Greysbrooke Primary School

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About Greysbrooke Primary School

Name Greysbrooke Primary School
Ofsted Inspections
Headteacher Mrs Eleanor Ballinger
Address Barnes Road, Shenstone, Lichfield, WS14 0LT
Phone Number 01543480321
Phase Academy
Type Academy converter
Age Range 4-11
Religious Character Does not apply
Gender Mixed
Number of Pupils 203
Local Authority Staffordshire
Highlights from Latest Inspection

What is it like to attend this school?

Pupils thoroughly enjoy attending Greysbrooke Primary School.

Warm greetings in the morning between staff, parents and pupils start each day off well. This is a place where staff work together to 'nurture, inspire and grow' all pupils to 'be the best version of themselves'.

The school has high expectations for all, and pupils enjoy living up to these.

From listening carefully and working hard in lessons, to helping other pupils in the dining hall at lunchtime, pupils always try their best. Pupils feel safe in school and know that trusted adults will help them to deal with any worries.

There is a range of opportunities on offer, and the school ensures... that everyone can take part.

Pupils can vote for school councillors and reading ambassadors. They enjoy a variety of clubs, and all pupils can learn how to play a musical instrument. Older pupils are excitedly looking forward to their upcoming trip to France.

Parents speak very highly of the school. One comment, echoing the views of many, was that 'each member of staff is truly invested in their role at the school and the impact they make'.

What does the school do well and what does it need to do better?

Leaders at Greysbrooke Primary School are inspirational.

They are determined for all pupils to succeed. The multi-academy trust and all staff share this vision.

Pupils are at the heart of the ambitious, inclusive curriculum.

What pupils need to learn, and when, is clearly set out and skilful staff ensure that the curriculum is delivered consistently well. Careful adaptations are made, if needed, for pupils with special educational needs and/or disabilities (SEND). This means that all pupils achieve well and learn together.

The curriculum is meticulously organised so that pupils remember what they have learned and can build on previous learning. This helps them to develop a deep understanding in each subject area. For example, in history, skilful questioning by teachers enables pupils in Year 6 to demonstrate impressive reasoning about the First World War.

In music, pupils in Reception listen intently so that they can replicate a complex rhythm using 'body percussion'. Pupils in Year 1 confidently talk about the instruments they can hear in a piece of music and the mood the instruments convey. In design technology, pupils practise and build on skills over time.

This results in high-quality stitching when working with fabric to make Armistice Day poppies, for example. In mathematics, teachers' strong subject knowledge, skilful questioning and effective use of technology ensure that pupils consolidate and deepen their mathematical understanding.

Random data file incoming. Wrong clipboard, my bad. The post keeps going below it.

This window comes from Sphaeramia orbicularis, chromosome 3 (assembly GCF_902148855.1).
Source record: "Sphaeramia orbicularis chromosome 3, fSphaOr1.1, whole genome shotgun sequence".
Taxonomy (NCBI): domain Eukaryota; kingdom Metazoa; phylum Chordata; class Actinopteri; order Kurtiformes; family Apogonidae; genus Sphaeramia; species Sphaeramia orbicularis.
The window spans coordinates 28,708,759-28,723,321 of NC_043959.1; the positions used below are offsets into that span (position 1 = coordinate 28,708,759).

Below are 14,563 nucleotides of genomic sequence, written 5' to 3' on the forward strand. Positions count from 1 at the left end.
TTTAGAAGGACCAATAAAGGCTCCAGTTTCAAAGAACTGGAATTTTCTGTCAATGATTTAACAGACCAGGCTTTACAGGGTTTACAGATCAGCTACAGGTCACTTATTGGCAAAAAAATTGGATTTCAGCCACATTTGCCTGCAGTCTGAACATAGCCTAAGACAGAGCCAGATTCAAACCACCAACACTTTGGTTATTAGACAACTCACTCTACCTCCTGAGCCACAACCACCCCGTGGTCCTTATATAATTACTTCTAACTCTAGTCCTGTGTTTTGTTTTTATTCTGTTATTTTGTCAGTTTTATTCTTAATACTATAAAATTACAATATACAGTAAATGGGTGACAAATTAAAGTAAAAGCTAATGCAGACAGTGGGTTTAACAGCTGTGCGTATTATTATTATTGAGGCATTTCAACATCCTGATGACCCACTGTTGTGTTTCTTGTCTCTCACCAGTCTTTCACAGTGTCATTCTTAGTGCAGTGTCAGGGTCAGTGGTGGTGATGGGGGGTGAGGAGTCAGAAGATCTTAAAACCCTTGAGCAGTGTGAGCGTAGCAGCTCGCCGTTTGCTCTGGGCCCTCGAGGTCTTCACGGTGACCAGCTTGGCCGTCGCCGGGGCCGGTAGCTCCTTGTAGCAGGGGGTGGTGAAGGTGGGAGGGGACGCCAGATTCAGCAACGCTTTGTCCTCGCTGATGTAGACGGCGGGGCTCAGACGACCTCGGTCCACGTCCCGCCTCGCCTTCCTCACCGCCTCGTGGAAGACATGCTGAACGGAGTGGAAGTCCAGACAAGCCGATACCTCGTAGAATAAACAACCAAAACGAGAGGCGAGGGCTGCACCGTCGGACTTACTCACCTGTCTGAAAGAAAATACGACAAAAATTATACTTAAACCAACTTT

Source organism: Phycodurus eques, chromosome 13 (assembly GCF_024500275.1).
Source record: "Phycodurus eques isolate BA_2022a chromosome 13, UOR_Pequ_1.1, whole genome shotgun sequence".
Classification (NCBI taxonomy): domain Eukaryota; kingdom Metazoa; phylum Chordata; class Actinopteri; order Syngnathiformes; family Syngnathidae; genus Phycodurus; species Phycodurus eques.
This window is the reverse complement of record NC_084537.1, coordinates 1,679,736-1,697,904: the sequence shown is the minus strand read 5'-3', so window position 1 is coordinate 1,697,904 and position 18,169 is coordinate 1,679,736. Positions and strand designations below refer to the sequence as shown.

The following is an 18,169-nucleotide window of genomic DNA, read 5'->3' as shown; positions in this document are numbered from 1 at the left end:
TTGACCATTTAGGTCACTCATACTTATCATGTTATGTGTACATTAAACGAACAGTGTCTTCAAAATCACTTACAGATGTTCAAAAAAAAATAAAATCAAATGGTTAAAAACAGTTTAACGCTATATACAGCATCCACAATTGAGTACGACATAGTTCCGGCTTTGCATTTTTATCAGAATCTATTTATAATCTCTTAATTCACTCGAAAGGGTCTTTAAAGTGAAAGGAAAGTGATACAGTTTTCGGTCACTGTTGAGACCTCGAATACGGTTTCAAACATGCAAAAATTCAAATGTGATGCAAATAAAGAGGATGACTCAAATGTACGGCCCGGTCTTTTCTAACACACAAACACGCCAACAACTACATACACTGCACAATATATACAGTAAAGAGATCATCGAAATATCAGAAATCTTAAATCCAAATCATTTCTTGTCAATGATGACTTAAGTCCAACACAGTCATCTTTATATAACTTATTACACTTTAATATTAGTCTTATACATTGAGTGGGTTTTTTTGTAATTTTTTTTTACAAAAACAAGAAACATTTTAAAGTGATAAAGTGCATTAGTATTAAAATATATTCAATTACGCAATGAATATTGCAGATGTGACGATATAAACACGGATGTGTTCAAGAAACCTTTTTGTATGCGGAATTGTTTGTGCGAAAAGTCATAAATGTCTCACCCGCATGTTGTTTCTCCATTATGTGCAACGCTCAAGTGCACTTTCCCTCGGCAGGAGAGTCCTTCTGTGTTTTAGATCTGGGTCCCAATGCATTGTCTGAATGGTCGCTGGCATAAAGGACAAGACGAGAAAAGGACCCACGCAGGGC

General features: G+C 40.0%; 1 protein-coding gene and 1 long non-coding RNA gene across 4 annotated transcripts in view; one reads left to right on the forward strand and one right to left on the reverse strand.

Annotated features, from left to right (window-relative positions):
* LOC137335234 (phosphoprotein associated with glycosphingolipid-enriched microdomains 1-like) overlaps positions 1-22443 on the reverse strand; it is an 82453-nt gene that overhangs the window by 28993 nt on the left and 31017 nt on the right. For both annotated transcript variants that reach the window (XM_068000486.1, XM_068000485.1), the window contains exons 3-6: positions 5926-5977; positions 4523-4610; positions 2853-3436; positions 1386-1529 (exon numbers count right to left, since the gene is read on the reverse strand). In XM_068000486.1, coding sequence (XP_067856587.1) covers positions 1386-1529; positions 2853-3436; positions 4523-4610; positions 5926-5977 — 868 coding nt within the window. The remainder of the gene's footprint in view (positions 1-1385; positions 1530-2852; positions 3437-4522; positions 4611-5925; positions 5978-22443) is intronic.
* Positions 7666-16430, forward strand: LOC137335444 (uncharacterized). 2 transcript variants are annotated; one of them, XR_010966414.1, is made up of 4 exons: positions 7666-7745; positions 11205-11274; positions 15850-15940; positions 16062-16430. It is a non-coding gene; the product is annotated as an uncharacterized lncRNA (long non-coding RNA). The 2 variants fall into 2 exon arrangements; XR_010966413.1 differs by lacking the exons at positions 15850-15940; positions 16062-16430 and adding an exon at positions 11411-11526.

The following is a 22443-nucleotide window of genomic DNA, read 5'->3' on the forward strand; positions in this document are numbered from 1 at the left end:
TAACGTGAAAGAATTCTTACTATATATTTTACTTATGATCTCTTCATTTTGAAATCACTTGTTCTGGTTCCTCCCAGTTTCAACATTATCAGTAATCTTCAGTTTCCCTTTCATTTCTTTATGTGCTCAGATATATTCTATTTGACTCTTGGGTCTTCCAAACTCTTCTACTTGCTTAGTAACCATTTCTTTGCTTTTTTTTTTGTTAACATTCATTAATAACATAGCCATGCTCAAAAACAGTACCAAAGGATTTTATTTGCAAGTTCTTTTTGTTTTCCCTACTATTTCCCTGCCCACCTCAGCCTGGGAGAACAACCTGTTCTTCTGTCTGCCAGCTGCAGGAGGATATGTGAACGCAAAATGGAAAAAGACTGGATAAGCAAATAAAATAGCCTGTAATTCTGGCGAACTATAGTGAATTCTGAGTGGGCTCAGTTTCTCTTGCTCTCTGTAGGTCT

The school places a high priority on pupils learning to read.

This begins as soon as children join in Reception. Explicit teaching of ambitious vocabulary complements pupils' learning in phonics. As in other areas of the curriculum, careful assessment of pupils' reading is used to check that pupils are on track.

Extra support is quickly put in place for pupils who need it. All staff are well trained to deliver the phonics programme with confidence. As a result, all pupils are successful in learning to read.

The school has recently, and very successfully, introduced electronic tablets for all pupils. Careful thought has been given to how these devices can be used to enhance learning. The devices are also used to provide seamless adaptations or support for pupils who need it.

Through ensuring that pupils use a combination of technology and paper, the school is aiming to teach pupils the skills that will help them continue to succeed in the future.

Clear expectations help pupils to behave very well. This starts in Reception.

Here, children join in lessons with enthusiasm and stop to listen carefully to their teacher as soon as they are asked. They show respect for their friends as they listen to, and value, everybody's contributions. Pupils learn to celebrate difference.

They show empathy and say that although 'everyone is unique, they are all the same'.

Older pupils in school enjoy taking on responsibilities, for example by running a key stage 2 reading café. Clubs, from choir to gardening and netball, give opportunities to develop talents and interests.

Residential trips help pupils to develop independence and resilience. However, the school has not yet made sure that pupils have enough of an impact on life in their school and the wider community.

The support of the multi-academy trust has been instrumental in driving forward improvements in the school.

Advocates and trustees know the school well and use their expertise to support and challenge leaders very effectively. Staff value the impactful, ongoing training they receive and that their well-being is prioritised.


The arrangements for safeguarding are effective.

What does the school need to do to improve?

(Information for the school and appropriate authority)

• Pupils' roles in school and opportunities to make an impact on their own school and the wider community are not as strong as they could be. As a result, pupils are not aware that they are making a difference or having their voices heard. The school should ensure that roles and opportunities for pupils allow them to understand how to be responsible, active citizens who contribute positively to the life of the school and broader society.

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